Early in his life, Geronimo became invested in the continuing and relentless cycle of revenge warfare between the Apaches and Mexicans. On March 5, 1851, a force of Mexican militia attacked and surprised an Apache camp outside of Janos, Chihuahua, slaughtering the inhabitants.
In the tradition of the Apache, he set fire to his family’s belongings and then, in a show of grief, headed into the wilderness to bereave the deaths. A voice came to Geronimo promising:
No gun will ever kill you. I will take the bullets from the guns of the Mexicans … and I will guide your arrows.
Beginning in the 1850s, the face of his enemy changed. Following the end of the Mexican-American War in 1848, the United States took over large tracts of territory from Mexico, including areas belonging to the Apache. Spurred by the discovery of gold in the Southwest, settlers and miners streamed into their lands.
Naturally, tensions mounted and the Apaches stepped up their attacks. But the Chiricahua leader, Geronimo‘s father-in-law, Cochise, could see where the future was headed.
In an act that greatly disappointed his son-in-law, he called a halt to his decade-long war and agreed to the establishment of a reservation for his people on a prized piece of Apache property.
Cochise died, and the government reneged on its agreement, moving the Chiricahua north so that settlers could move into their former lands. This act only further incensed Geronimo, setting off a new round of fighting.
Geronimo proved to be as elusive as he was aggressive. However, authorities finally caught up with him in 1877, and sent him to the San Carlos Apache reservation. For four long years, he struggled with his new reservation life, finally escaping in September 1881.
Out on his own again, Geronimo and a small band of Chiricahua followers eluded American troops. Over the next five years, they engaged in what proved to be the last of the Indian wars against the United States.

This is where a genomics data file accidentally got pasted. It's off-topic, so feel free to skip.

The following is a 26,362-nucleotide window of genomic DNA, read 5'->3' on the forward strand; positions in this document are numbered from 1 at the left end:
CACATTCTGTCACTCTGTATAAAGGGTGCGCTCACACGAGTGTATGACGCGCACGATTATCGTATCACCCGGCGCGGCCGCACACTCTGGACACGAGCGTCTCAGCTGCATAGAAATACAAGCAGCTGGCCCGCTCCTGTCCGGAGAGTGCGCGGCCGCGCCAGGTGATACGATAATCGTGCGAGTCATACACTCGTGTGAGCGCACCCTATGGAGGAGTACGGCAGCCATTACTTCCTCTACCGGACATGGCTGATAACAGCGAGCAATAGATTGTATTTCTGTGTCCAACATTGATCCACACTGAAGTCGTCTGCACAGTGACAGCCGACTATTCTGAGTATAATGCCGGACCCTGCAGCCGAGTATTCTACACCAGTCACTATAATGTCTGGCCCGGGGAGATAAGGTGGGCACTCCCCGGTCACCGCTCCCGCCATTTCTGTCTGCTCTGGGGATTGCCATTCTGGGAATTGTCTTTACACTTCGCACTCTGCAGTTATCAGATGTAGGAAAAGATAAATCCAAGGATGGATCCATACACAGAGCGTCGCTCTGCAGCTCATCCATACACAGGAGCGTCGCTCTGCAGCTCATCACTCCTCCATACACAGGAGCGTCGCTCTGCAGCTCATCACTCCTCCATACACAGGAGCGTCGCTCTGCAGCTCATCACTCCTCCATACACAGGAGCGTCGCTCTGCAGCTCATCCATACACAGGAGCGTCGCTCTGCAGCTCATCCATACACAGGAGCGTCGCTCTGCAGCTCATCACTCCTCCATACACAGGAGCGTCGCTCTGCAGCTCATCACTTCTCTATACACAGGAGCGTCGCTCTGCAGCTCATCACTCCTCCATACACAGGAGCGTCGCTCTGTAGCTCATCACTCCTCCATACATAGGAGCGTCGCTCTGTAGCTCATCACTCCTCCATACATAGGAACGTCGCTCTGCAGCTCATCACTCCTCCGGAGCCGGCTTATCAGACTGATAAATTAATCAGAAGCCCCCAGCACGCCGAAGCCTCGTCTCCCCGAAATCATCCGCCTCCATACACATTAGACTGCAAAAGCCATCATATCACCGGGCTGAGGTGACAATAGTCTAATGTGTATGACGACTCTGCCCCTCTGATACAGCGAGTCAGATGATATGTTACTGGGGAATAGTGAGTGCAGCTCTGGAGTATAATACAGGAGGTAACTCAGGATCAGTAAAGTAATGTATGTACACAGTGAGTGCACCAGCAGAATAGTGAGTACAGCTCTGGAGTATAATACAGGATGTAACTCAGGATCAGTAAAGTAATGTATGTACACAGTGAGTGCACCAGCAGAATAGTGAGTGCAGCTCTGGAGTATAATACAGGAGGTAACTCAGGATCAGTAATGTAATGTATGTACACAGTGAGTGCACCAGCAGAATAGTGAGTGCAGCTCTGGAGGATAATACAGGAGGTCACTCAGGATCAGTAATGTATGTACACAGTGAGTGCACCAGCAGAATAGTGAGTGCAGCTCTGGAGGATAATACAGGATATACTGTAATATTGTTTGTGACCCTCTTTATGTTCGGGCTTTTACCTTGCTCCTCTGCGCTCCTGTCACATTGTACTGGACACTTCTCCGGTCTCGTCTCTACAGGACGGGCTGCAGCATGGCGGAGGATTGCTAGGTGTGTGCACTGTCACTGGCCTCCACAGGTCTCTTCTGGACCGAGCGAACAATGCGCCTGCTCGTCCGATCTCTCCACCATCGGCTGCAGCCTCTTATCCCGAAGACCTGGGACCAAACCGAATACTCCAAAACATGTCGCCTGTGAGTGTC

Perceptions of Geronimo were nearly as complex as the man himself. His followers viewed him as the last great defender of the Native American way of life. But others, including fellow Apaches, saw him as a stubborn holdout, driven by revenge and foolishly putting the lives of people in danger.
With his followers in tow, Geronimo shot across the Southwest. As he did, the seemingly mystical leader was transformed into a legend as newspapers closely followed the Army’s pursuit of him. At one point nearly a quarter of the Army’s forces – 5,000 troops – were trying to hunt him down.
Finally, in the summer of 1886, he surrendered, the last Chiricahua to do so. Over the next several years Geronimo and his people were moved around, first to a prison in Florida, then a prison camp in Alabama and then Fort Sill in Oklahoma. In total, the group spent 27 years as prisoners of war.
Geronimo married Chee-hash-kish, and they had two children, Chappo and Dohn-say. Then he took another wife, Nana-tha-thtith, with whom he had one child.
He later had a wife named Zi-yeh at the same time as another wife, She-gha, one named Shtsha-she and later a wife named Ih-tedda. Geronimo’s ninth and last wife was Azul.
In February 1909, Geronimo was thrown from his horse while riding home, and had to lie in the cold all night until a friend found him extremely ill. On his deathbed, he confessed to his nephew that he regretted his decision to surrender.
I should have never surrendered. I should have fought until I was the last man alive. – Geronimo
Geronimo died at the Fort Sill hospital in 1909, as a prisoner of war.